Kenyan flower exporters intend to diversify markets, logistics
With the challenges of the Covid-19 pandemic and the trade disruption still exist, Kenyan cut flowers growers and exporters’ business membership organisation, Kenya Flower Council is pushing hard to move the flowers through sea freight.
With the onset of the Covid-19 pandemic, Kenyan cut flower export and logistics is changing forever. The challenges posed by the pandemic have encouraged growers and exporters to rewire their business by diversifying both the transport modes as well as target markets.
With the challenges of the Covid-19 pandemic and the trade disruption still exist, Kenyan cut flowers growers and exporters’ business membership organisation, Kenya Flower Council (KFC) is pushing hard to move the flowers through sea freight. Flowers from Kenya are traditionally been transported around the world majorly by air, using both cargo planes and passenger aircraft’s belly, due to their perishable nature.
Clement Tulezi, chief executive officer of Kenya Flower Council informed that trials are ongoing supported by growers, exporters and development partners on sea freight with encouraging outcomes. “We believe this is crucial in filling the gap occasioned by constrained air capacity, higher freight costs and minimized carbon emissions,” he said.
Transport of flowers from Kenya to the destination markets was severely affected at the onset of Covid-19 in the year 2020 which saw all passenger planes grounded for several months. “Our exports fell to about 25 percent in April 2020 with a deficit of about 2,000 tonnes per week,” he said.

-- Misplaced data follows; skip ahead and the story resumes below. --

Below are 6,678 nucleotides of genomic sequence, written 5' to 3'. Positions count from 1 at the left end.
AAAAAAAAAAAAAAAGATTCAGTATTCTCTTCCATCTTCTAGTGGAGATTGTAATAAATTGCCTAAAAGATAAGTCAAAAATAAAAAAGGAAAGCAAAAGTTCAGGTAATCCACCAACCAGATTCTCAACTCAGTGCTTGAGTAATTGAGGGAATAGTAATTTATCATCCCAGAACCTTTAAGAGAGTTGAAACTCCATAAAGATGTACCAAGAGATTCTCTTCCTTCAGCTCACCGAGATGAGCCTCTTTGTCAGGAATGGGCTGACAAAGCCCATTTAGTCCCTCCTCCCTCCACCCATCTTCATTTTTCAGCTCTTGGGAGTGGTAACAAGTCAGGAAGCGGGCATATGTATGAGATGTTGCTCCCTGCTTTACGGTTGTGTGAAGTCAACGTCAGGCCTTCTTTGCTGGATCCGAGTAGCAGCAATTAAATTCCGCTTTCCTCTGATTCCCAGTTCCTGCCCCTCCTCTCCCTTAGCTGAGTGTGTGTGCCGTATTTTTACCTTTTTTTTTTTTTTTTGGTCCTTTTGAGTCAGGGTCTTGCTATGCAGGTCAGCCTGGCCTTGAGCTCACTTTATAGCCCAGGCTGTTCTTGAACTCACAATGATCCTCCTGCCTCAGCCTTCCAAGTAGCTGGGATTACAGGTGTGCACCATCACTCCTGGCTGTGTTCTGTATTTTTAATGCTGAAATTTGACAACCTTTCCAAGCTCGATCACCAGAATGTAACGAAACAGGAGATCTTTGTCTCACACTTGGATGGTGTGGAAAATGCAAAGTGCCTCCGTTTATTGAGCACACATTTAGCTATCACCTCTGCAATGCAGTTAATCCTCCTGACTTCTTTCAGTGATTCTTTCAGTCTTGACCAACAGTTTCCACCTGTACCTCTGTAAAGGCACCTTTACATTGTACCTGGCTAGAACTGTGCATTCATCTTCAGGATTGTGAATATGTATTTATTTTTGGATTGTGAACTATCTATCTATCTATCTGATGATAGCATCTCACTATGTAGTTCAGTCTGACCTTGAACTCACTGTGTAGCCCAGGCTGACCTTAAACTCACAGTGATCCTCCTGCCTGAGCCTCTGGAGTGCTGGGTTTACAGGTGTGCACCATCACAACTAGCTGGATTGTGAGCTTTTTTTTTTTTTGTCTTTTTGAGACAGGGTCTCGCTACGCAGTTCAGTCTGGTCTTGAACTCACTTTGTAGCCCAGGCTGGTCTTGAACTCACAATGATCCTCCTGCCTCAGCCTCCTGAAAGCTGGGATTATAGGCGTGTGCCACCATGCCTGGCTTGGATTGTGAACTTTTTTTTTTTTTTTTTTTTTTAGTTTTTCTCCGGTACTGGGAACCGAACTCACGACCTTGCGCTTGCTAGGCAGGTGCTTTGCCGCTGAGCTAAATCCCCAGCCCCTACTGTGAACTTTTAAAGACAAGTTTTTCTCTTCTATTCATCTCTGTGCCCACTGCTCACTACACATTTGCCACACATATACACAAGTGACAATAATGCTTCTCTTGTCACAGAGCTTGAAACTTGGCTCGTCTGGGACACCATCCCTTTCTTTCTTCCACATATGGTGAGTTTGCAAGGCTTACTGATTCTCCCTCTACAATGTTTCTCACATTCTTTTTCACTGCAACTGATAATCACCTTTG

Our exports fell to about 25 percent in April 2020 with a deficit of about 2,000 tonnes per week.
Clement Tulezi, Kenya Flower Council
The pandemic led to high freight costs as airlines opted to transport Covid-19 related equipment such as vaccines and medical equipment rather than horticulture produce. Most of the major freighters also opted to concentrate on more lucrative routes as the skies gradually began opening up. Tulezi said, “Through negotiations by KFC, airlines like Kenya Airways changed their passenger planes into cargo planes. The situation has greatly improved, but we are still short of about 500 tonnes per week.”
Kenya exported cut flowers of $993 million in 2020 compared to $951 million in 2019, according to the Fresh Produce Exporters Association of Kenya. While, as per the data provided by Statista, the cut flowers export volume from Kenya was 146.1 thousand metric tonnes in 2020 compared to 173.7 thousand metric tonnes in 2019.
Higher revenues despite lower volume were the result of higher average prices for flowers in the international market caused by the reduced supply. However, the industry's profit margins remained low due to the Covid-19 pandemic related challenges.
Kenya's climatic conditions and geographic location allow flowers to be grown all year round. All flowers are grown under natural conditions, with about 3,800 hectares indoors and 1,000 hectares in open fields. Most of these flowers are particularly in high demand and exported during Valentine's Day and Mother’s Day every year.
Kenya sells her flowers to over 60 destinations globally. “The most important export destination for Kenya's flowers is the European Union where she commands about 40 percent of all the flowers sold. Kenya is also the number one exporter of flowers in Japan and sells substantial amounts to Australia, Russia and the Middle East,” Tulezi noted. However, the flower industry of Kenya intends to diversify its markets to other destinations like the US, the Far East and Eastern Europe.